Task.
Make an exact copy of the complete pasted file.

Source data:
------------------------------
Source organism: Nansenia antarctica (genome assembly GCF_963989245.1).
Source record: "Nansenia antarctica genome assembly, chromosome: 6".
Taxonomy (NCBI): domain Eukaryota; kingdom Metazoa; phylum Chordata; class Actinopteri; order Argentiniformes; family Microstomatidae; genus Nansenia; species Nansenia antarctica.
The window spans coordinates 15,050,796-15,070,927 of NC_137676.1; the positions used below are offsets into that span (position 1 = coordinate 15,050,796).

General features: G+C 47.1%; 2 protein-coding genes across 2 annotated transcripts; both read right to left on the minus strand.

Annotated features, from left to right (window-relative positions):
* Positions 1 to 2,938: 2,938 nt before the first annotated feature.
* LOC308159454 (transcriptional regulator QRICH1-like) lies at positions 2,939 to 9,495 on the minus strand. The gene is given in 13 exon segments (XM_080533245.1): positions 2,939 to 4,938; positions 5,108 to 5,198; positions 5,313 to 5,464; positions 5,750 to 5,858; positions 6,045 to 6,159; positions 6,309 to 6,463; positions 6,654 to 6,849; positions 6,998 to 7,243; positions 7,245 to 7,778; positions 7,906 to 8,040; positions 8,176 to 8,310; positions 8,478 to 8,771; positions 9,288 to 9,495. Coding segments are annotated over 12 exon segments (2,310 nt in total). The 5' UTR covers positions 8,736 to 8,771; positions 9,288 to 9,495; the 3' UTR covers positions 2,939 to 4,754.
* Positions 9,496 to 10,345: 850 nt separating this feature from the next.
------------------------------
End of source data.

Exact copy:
Source organism: Nansenia antarctica (genome assembly GCF_963989245.1).
Source record: "Nansenia antarctica genome assembly, chromosome: 6".
Taxonomy (NCBI): domain Eukaryota; kingdom Metazoa; phylum Chordata; class Actinopteri; order Argentiniformes; family Microstomatidae; genus Nansenia; species Nansenia antarctica.
The window spans coordinates 15,050,796-15,070,927 of NC_137676.1; the positions used below are offsets into that span (position 1 = coordinate 15,050,796).

General features: G+C 47.1%; 2 protein-coding genes across 2 annotated transcripts; both read right to left on the minus strand.

Annotated features, from left to right (window-relative positions):
* Positions 1 to 2,938: 2,938 nt before the first annotated feature.
* LOC308159454 (transcriptional regulator QRICH1-like) lies at positions 2,939 to 9,495 on the minus strand. The gene is given in 13 exon segments (XM_080533245.1): positions 2,939 to 4,938; positions 5,108 to 5,198; positions 5,313 to 5,464; positions 5,750 to 5,858; positions 6,045 to 6,159; positions 6,309 to 6,463; positions 6,654 to 6,849; positions 6,998 to 7,243; positions 7,245 to 7,778; positions 7,906 to 8,040; positions 8,176 to 8,310; positions 8,478 to 8,771; positions 9,288 to 9,495. Coding segments are annotated over 12 exon segments (2,310 nt in total). The 5' UTR covers positions 8,736 to 8,771; positions 9,288 to 9,495; the 3' UTR covers positions 2,939 to 4,754.
* Positions 9,496 to 10,345: 850 nt separating this feature from the next.